Implementing 21st Century Smart ManufacturingDownload Now
This report describes a framework for a proposed path forward for Smart Manufacturing in a number of priority areas. The report reflects the views of a national cross-section of industry leaders involved in planning the future of the process industries, vendors supplying technology solutions for manufacturing operations, and academic researchers engaged in a range of associated systems research. The report is based on information generated during the workshop on Implementing 21st Century Smart Manufacturing held in Washington, D.C. in September 2010, and from subsequent discussions among members of the Smart Manufacturing Leadership Coalition. A complete list of participants who contributed their valuable ideas at the workshop is shown on the facing page.
21st Century Smart Manufacturing applies information and manufacturing intelligence to integrate the voice, demands and intelligence of the 'customer' throughout the entire manufacturing supply chain. This enables a coordinated and performance-oriented manufacturing enterprise that quickly responds to the customer and minimizes energy and material usage while maximizing environmental sustainability, health and safety, and economic competitiveness. Innovations that allow diverse devices, machines, and equipment to communicate seamlessly are opening the door for much wider use of system simulation and optimization software in the operation and control of advanced manufacturing systems. Today, smart tools and systems that both generate and use greater amounts of data and information are being used to innovate, plan, design, build, operate, maintain, and manage industrial facilities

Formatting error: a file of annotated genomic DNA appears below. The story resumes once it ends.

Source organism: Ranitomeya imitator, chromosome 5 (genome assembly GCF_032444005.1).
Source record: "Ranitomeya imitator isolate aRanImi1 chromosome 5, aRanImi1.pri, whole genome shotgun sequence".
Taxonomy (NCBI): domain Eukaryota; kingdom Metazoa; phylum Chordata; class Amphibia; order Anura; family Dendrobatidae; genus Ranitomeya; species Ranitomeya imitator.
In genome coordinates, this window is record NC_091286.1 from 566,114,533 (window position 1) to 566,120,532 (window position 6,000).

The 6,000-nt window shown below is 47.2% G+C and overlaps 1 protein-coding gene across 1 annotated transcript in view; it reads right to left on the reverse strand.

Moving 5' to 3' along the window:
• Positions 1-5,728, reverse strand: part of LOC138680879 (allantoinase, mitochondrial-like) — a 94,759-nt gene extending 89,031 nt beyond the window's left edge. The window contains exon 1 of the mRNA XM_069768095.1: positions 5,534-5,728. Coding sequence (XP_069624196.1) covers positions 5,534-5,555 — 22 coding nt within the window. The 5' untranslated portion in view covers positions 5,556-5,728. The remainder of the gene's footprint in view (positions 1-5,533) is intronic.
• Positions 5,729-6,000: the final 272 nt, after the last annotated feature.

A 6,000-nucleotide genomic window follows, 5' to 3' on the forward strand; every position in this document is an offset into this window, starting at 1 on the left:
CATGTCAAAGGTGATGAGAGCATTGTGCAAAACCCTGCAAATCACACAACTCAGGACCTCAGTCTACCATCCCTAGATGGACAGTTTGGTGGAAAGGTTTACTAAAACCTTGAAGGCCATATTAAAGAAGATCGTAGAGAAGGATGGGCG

Executive Summaryand systems in dynamic ways that significantly increase efficiency, reduce waste, and improve competitiveness.
While industry is making progress in developing and using smart manufacturing, the infrastructure and capabilities needed to deliver the full potential of this knowledge-based manufacturing environment have yet to be developed. Challenges include incorporating and integrating customer intelligence and demand dynamics and the needs for greater affordability, operator usability, protection of proprietary data, systems interoperability, and cyber security.
To identify and prioritize the actions needed to overcome some of these challenges in smart manufacturing, a workshop on Implementing 21st Century Smart Manufacturing was held in Washington, D.C., on September 14-15, 2010.
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